Quirky humor — that’s often how others interpret my newest Upcycled body of work. Originally when I was told this about a different piece in an informal critique years ago, I was naturally taken aback. I thought that if work was to be deemed humorous, no one would take it seriously. Jump to current times and my onscreen computer monitor is yet again embracing a new spin using this quirky humor to draft the classic gemstone patterns, marquise and oval, using Adobe Illustrator pen art. I begin every project in my studio at the computer; it seems to assist me in organizing each stage of my planning of a jewelry or sculptural object. The patterns in this image have been re-drawn, re-imagined and re-manipulated by me at least 20 different times. Illustrator lends nicely to trying out different versions of detail. If I don’t like one direction, it’s called the “undo” button. Or else, copy and paste a new drawing draft, side by side, and re-imagine it again.
Utilizing a free downloadable iPhone app, I created this three-grid virtual view of my process to share over Instagram. Using the identical tools that jewelers and metalsmiths use, I form the bezel of this object with this upcycled fiber material reclaimed from what would be a discarded microwaveable soup bowl, had I not repurposed it into my work. This part of the process requires drilling small holes into the bezel wall of the piece and delicately fitting tiny sterling silver rivits to be hammered into a closure mounting for my gemstone drawing. In addition, I deliberately left this piece sitting off to the side of my workbench while working on additional objects just to inspect the integrity of these sterling rivits. The piece needed to be assessed for proper fit of the items that I’d be placing inside the bezel wall. This includes the inkjet printout of the digital gem drawing on archival paper and the handcut oval Plexiglas to “frame” it into an art object.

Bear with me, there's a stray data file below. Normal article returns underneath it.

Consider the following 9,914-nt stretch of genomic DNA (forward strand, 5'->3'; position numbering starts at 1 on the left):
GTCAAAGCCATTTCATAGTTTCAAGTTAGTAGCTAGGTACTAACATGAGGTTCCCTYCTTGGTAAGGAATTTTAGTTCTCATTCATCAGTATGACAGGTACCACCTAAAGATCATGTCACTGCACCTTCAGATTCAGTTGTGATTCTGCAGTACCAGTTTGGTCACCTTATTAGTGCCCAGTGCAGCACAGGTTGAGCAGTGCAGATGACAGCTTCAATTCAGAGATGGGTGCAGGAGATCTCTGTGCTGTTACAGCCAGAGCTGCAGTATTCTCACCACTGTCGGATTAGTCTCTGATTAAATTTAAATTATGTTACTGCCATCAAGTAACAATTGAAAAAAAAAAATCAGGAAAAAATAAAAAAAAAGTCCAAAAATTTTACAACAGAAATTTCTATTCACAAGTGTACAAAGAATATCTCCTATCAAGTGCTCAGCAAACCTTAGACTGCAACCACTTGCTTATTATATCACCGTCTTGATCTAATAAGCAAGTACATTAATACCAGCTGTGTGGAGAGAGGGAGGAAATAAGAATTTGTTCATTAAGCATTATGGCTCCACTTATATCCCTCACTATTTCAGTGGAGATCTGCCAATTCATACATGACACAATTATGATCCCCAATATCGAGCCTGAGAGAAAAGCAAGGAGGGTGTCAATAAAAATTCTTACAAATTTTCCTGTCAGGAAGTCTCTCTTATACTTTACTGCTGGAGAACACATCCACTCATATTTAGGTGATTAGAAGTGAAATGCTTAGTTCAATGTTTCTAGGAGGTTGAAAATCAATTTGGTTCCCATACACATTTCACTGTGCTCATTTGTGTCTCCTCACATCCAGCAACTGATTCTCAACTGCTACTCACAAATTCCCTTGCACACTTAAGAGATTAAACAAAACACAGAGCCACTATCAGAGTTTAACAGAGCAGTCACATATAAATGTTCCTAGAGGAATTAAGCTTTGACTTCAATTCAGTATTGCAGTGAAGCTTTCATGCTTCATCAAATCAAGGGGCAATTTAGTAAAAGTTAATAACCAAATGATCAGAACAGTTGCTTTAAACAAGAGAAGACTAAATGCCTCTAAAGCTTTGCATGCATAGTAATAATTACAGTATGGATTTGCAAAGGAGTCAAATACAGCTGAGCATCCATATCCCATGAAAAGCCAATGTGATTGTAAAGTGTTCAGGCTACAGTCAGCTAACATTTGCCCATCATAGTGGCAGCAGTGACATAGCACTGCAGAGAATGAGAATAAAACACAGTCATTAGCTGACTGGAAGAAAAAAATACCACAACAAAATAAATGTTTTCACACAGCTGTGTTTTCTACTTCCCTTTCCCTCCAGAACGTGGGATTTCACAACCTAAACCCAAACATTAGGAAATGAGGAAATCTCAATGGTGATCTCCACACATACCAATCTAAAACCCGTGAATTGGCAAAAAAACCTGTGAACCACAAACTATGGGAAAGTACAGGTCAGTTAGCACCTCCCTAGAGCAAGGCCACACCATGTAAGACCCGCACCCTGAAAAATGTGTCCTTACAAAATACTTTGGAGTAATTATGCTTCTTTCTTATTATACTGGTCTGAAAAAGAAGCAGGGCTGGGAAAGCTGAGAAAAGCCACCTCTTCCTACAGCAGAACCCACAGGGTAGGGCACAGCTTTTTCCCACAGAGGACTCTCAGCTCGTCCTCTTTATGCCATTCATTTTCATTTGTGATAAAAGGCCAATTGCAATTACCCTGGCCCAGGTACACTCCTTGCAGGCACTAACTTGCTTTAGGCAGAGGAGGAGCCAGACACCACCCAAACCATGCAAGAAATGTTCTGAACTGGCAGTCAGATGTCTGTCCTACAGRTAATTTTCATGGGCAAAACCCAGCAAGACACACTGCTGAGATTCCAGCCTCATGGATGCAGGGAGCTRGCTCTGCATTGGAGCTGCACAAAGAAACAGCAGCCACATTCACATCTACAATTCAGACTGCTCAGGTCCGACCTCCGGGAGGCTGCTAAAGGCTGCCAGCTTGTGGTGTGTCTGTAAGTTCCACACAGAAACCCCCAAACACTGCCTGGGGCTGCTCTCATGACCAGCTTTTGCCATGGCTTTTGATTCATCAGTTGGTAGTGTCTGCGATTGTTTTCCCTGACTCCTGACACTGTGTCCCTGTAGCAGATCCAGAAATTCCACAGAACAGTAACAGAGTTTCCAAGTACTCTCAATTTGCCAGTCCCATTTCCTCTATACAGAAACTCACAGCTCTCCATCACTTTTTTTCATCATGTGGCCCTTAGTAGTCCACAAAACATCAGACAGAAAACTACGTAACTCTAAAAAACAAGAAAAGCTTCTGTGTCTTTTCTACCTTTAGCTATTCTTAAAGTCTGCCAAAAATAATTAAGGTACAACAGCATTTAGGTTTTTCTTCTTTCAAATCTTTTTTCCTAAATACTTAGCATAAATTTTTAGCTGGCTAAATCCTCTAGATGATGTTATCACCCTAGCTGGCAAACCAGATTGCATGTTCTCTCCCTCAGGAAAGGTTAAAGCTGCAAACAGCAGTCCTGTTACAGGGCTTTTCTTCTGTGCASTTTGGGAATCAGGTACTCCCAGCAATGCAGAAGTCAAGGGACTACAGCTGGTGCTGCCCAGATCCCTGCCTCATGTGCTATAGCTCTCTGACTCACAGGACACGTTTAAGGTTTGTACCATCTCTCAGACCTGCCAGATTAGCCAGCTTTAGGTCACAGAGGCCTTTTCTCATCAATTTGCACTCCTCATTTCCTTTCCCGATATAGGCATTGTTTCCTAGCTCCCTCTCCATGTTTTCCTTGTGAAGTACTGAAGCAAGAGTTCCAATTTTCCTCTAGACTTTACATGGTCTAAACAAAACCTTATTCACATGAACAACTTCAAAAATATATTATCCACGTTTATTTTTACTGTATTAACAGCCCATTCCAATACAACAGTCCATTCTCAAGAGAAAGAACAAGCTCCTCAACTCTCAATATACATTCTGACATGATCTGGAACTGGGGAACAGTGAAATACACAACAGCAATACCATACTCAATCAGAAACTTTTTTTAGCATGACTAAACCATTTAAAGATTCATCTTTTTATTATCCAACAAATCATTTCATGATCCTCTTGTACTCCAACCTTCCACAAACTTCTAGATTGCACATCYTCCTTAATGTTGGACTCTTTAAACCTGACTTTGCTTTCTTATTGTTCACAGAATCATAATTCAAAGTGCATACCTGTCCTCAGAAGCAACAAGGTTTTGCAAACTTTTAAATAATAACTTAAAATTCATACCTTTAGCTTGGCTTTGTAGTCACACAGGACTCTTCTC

Now that the sterling rivits were secured, I drilled new holes into the sides of the piece and used thread to hand-sew the rear upcycled hand-cut oval shape into the pre-embedded lip that the bezel wall provided (see right-side of image on left.) At this point, the most arduous part of all my pieces begins: cut and grind the Plexiglas piece to precisely fit into the oval body and protect the oval gemstone ink-jet drawing. I’ve learned through the years of using Plexi/acrylic to not rush this step. It must fit precisely inside the fibrous oval – and there’s zero room for any error here. So I return to using a series of Dremel grinding discs, files, and wood/plastic hand filing wood rasps while continuously grinding, testing the fit, re-grinding, retesting the fit – until the fit is perfect. At this point, I can polish and refine the acrylic oval’s edges to insert into the final finished object.
The completed piece incorporates a black vintage safety pin connected to a highly polished, handmade sterling silver J-ring, sewn with long oval strands of looped black thread. The archival paper print of my Illustrator drawing evolved into a fully-rendered gemstone. This week, I received welcomed news that my Upcycled Reimagined Gemstone Object No.1 has been accepted into a prestigious juried group exhibition in upstate New York near Rochester, opening in early 2019. More details to follow on my artdoesmatter blog in the New Year.